Monday, 20 April 2015

Getting on.

The farm jobs are disappearing one by one.  Every year I worry that it will not all get done.   The farmer carries on in his easy-going way, never gets ruffled and says it will get done - and it does.

All the 'muck' has now been spread and harrowed in, although three fields have to be done again to break it all up a bit more.  Quite a lot of the wet spots have been drained - those being done this week could easily be left but the farmer is enjoying using his new digger and so is carrying on with them for the time being.

Two jobs left to do.   All the fields now need rolling.   I always think this is quite a boring job - just riding up and down the fields but it needs doing and what is more it needs doing before the ground-nesting birds begin laying.

Then there are fences to mend.   This year's stakes and rails were delivered last Friday so they will take several days to put in in the places where the sheep and lambs are soon due to arrive.   If there is a weak spot anywhere then a sheep will find it - and if Mum can't squeeze through then baby will (and then spend hours on the 'wrong' side of the fence calling out and trying to get back.)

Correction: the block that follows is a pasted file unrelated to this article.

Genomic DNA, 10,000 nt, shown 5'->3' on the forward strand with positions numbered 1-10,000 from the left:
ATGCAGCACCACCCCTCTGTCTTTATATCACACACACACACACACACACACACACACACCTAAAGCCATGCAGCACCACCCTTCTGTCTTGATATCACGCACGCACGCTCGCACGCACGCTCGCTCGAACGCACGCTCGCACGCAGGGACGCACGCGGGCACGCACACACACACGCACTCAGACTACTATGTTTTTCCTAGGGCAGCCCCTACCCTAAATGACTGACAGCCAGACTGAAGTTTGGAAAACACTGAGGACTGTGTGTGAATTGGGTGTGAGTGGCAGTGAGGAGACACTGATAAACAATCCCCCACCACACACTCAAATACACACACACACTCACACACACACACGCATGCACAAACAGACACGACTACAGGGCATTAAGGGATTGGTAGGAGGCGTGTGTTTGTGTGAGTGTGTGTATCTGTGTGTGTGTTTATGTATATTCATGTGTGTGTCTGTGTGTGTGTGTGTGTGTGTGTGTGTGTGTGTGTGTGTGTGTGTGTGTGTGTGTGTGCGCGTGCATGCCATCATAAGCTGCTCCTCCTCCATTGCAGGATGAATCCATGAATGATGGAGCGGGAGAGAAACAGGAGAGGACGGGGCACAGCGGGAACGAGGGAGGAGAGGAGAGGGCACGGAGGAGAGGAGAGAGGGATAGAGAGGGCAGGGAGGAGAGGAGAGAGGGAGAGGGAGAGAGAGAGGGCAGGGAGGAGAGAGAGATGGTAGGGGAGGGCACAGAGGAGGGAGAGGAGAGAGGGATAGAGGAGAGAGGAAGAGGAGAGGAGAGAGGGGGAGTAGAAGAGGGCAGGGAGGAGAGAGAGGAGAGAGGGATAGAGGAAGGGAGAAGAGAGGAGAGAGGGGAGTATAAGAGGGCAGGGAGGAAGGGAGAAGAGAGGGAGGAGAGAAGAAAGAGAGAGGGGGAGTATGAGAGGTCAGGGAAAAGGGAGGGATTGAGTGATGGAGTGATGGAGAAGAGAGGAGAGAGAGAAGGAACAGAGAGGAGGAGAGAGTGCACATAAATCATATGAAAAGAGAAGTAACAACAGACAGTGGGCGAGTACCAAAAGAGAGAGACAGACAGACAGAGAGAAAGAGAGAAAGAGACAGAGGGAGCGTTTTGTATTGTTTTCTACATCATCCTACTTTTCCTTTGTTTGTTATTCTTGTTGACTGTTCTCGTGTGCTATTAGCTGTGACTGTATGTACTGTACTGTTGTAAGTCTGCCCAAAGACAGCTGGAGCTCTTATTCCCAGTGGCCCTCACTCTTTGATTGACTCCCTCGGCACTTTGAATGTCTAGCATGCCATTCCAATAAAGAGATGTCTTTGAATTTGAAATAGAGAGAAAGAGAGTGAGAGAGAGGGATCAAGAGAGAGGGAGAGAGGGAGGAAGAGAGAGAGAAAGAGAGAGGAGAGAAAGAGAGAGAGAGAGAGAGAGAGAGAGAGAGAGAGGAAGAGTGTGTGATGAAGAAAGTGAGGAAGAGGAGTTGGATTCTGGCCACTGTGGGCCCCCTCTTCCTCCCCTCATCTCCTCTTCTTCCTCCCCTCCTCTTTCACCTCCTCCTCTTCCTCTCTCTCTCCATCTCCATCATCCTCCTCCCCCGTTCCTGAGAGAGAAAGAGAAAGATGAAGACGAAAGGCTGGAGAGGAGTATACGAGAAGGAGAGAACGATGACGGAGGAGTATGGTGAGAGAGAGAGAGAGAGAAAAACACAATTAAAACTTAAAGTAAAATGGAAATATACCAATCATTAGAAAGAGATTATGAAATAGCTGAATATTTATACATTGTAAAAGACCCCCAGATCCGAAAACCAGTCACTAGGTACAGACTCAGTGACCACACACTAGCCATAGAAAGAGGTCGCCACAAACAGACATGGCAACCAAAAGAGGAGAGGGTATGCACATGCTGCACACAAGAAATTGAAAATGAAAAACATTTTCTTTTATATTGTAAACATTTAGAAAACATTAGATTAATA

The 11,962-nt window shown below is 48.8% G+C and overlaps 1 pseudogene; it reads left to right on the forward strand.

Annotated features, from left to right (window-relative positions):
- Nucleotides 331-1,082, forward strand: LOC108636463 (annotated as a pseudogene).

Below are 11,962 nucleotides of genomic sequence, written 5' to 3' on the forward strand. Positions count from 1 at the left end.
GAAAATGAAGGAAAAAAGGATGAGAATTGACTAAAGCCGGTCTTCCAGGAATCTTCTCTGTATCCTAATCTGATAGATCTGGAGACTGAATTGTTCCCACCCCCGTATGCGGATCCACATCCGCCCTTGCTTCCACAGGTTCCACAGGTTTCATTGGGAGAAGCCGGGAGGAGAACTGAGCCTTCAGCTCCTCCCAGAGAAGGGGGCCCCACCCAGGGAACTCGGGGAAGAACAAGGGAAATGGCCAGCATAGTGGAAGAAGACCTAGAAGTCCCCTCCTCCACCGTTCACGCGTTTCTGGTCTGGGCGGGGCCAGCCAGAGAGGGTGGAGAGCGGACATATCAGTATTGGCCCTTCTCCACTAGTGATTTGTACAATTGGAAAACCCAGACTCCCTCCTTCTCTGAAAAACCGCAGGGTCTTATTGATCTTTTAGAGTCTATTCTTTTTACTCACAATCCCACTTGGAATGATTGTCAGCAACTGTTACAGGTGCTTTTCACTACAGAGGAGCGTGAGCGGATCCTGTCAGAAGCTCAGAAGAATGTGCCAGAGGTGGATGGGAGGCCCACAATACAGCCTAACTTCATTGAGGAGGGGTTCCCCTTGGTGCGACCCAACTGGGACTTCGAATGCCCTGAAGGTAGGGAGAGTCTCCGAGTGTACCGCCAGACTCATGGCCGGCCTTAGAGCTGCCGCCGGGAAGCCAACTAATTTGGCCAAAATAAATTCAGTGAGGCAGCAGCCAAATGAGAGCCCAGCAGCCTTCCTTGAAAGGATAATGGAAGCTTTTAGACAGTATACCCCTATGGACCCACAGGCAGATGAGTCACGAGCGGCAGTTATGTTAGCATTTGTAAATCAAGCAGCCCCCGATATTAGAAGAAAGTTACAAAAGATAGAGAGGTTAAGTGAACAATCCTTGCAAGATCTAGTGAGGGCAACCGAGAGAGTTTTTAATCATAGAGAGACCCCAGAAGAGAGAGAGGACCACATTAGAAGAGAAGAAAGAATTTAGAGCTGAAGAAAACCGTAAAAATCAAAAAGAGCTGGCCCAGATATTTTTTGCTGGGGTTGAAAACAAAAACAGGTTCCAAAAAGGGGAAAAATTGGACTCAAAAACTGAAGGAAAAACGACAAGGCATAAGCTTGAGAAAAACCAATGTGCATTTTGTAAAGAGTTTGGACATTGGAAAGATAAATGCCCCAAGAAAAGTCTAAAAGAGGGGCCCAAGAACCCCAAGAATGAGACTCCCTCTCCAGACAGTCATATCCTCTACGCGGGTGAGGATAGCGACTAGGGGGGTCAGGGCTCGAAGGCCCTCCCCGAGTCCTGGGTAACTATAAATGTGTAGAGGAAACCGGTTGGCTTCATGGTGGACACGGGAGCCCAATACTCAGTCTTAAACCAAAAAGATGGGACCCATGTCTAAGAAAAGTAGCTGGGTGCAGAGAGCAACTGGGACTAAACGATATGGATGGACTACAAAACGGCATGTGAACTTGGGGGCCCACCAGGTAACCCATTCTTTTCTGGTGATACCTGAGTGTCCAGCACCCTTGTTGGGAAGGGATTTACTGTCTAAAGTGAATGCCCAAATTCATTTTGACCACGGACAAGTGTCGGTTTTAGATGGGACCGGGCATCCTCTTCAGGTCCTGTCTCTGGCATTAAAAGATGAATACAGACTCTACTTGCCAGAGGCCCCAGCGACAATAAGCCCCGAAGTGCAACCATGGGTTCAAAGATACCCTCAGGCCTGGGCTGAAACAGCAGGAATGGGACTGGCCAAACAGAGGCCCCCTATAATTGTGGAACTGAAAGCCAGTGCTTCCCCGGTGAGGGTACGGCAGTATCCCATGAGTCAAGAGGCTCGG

Yesterday the farmer mowed all the front lawns - in the front garden, under the Scots pines and across the Lane.   Sometime this week he will go down to the vegetable garden and mow the lawns and paths down there too.

No more swallows yet - the weather is not all that warm, but it is dry and quite sunny.   My job today of washing, drying and ironing is almost finished (last lot in the drier) - I am a traditionalist and still do the major part of the laundry on a Monday - air it overnight  on my Sheila Maid - and put it away on a Tuesday morning.   I so hate to see it hanging around all week.

Pheasants are beginning to lay their eggs.   Each morning the hen pheasants and the (hopeful) cock pheasants congregate round the base of our bird table, waiting for the corn the farmer scatters for them.  Then once the hens are ready to mate they allow the cock near them then off they go to lay an egg somewhere.   Last year we had one rear a whole brood in our front garden.   This year a hen has laid one solitary egg under out sitting room window on the path - not sure what to make of that!

Three of my favourite Spring flowers are out in the garden - mysotis (forget-me-not - I shake the flowers when they go to seed so that I now have them all over the garden -) pulmonaria (lungwort) and grape hyacinths.  I have also photographed the egg - something has moved it since yesterday - still under the bay window, but round the other side.


simplesuffolksmallholder said...

Don't talk to me about pheasants, I'm being woken every morning by them doing that funny noise they make that sounds like a dog in the distance and then the cock doing his big stretch and squawk thing! I Shall be glad when they've hatched and moved somewhere else

Simon Douglas Thompson said...

Bet you will see swallows in the next day or two, weather good for them! No martins for me yet, and it is still early for swifts although plenty are being seen

Joanne Noragon said...

Perhaps Mrs. Pheasant stayed out too late last night; didn't make it home.

Linda Metcalf said...